What is Radiation Therapy?
Radiation therapy is one of the main methods of treating cancer. It uses machines called linear accelerators to deliver precise and focused high energy x-rays to damage or kill cancer cells. It is a powerful and well proven tool used in the battle against cancer. It has revolutionized the management of many tumors and improved the outcome of persons suffering malignancy over the past few decades and saved countless from hardship and mortality.
What are the Complications That May Arise from Radiation Therapy?
As in all therapies - not all outcomes are equally favorable. In a small percentage of those who receive radiotherapy, the tissue response is accentuated and damage to normal tissue occurs. The unpleasant effects usually settle post irradiation, however not in all cases.
Problems can manifest in many ways:
- thinning out "wasting" of tissue
- fibrotic transformation ( elastic tissue becomes tough and leathery)
- bone fractures (known as insufficiency fractures/ or pathological fractures) when bones become weak and break spontaneously or with minor trauma
- infection - lack of host defences to keep bacteria and other invaders at bay.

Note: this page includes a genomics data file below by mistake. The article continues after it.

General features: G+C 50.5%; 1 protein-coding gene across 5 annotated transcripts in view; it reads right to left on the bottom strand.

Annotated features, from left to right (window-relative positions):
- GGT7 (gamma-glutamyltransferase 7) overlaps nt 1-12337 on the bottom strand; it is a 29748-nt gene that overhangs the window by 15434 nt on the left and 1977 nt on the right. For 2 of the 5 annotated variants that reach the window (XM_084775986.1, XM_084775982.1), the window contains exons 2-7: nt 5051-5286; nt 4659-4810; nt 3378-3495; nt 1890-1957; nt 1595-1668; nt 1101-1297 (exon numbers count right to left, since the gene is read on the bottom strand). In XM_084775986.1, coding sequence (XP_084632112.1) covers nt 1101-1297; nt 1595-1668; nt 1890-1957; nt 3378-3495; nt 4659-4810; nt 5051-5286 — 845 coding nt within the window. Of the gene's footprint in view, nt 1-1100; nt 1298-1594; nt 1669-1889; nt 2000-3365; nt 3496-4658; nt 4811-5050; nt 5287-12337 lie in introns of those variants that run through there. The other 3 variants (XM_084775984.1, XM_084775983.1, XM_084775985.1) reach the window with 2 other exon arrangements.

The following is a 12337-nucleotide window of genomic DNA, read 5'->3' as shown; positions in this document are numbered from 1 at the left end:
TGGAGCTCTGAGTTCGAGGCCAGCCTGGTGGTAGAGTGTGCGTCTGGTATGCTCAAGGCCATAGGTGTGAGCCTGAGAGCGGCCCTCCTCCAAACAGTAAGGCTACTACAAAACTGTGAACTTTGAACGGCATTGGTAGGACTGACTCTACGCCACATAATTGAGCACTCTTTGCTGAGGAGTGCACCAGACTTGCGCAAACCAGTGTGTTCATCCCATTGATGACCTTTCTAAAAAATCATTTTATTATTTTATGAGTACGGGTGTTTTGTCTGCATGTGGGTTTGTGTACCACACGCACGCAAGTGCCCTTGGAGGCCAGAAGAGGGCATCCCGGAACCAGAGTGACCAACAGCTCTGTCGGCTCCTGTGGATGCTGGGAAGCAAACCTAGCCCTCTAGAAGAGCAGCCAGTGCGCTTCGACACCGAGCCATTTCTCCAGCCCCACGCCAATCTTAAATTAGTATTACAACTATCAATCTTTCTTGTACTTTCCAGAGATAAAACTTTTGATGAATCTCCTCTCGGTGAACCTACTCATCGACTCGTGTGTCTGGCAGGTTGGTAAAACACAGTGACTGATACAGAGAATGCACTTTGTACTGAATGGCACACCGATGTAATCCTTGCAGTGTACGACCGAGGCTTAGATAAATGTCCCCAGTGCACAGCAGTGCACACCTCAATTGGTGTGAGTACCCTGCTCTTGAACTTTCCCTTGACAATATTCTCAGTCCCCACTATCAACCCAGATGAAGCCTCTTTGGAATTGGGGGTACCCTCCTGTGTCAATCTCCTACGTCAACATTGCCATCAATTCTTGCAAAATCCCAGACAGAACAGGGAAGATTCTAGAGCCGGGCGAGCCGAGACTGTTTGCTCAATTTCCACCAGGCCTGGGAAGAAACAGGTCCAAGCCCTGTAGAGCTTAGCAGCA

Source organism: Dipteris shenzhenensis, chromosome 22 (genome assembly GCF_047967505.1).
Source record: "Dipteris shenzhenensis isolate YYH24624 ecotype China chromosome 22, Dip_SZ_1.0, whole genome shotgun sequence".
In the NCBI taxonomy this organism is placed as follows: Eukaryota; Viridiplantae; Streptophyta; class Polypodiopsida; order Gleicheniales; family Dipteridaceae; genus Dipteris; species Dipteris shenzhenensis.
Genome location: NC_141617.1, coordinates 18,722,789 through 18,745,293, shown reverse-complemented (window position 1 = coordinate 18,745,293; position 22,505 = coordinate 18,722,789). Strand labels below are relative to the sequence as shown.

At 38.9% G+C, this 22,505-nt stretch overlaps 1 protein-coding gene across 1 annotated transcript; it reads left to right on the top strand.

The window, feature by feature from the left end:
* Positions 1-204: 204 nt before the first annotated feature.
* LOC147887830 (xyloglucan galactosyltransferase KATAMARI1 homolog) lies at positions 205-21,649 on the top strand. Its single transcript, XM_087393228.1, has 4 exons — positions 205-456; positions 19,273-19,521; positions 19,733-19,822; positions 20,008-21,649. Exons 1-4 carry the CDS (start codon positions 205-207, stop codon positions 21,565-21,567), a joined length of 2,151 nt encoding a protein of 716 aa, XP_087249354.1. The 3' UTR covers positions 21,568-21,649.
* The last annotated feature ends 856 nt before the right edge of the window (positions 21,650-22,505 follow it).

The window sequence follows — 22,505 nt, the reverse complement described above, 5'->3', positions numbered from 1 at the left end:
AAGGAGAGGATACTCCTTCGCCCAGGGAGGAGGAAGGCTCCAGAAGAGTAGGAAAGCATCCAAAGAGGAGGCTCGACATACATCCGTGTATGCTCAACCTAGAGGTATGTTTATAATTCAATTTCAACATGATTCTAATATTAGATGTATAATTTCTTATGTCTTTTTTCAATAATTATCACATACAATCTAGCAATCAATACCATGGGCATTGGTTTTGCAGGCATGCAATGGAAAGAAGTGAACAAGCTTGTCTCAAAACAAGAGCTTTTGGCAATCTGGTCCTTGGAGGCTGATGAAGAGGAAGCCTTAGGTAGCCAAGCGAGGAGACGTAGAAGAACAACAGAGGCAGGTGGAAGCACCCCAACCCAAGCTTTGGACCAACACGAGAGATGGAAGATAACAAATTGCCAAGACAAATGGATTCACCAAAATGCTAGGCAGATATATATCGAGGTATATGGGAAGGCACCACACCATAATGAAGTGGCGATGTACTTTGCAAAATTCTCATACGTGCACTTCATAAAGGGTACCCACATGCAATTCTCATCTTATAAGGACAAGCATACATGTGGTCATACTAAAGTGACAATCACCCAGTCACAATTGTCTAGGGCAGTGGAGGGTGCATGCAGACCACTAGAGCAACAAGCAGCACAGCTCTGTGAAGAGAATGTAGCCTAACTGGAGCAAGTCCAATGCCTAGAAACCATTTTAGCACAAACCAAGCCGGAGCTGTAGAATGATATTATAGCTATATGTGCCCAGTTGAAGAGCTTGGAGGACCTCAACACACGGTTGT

- pain - this may result form damage to the nervous tissue as well as chronic inflammation of the supporting tissues - know to occur as a result of the radiotherapy
- bleeding - spontaneously due to lack of regular repair and maintenance
The common underlying feature is a loss of the normal ability to perform “housekeeping chores” of tissue repair and maintenance.
The timing of these unwanted biological effects of radiation exposure (Complications) can be divided into 2 groups:
1. If sustained following treatment the problem is called persistent radiation effects.
2. If the initial inflammation settles and then after 3 months or more, tissue deterioration and loss of function develops, this has been termed radiation late effects.
What Options are Available for Those Suffering from Radiation Therapy Complications?
In 2000 the Adult Radiotherapy Late Effects Clinic was initiated at the Princess Margaret Hospital in Toronto to try and expand the range of options available to those suffering from complications of radiation therapy. Dr. Levin and Dr. Evans were co-founders of this service. That clinic has helped > 1000 patients to date. This experience has enabled the provision of a range of therapeutic options to meet the needs of this population.
IN 2016, Dr. Wayne Evans established the Radiotherapy Late Effects Clinic as a further expansion of the services available to Ontario residents to assist those who have developed complications of radiotherapy. Please view our expanded therapeutic choices.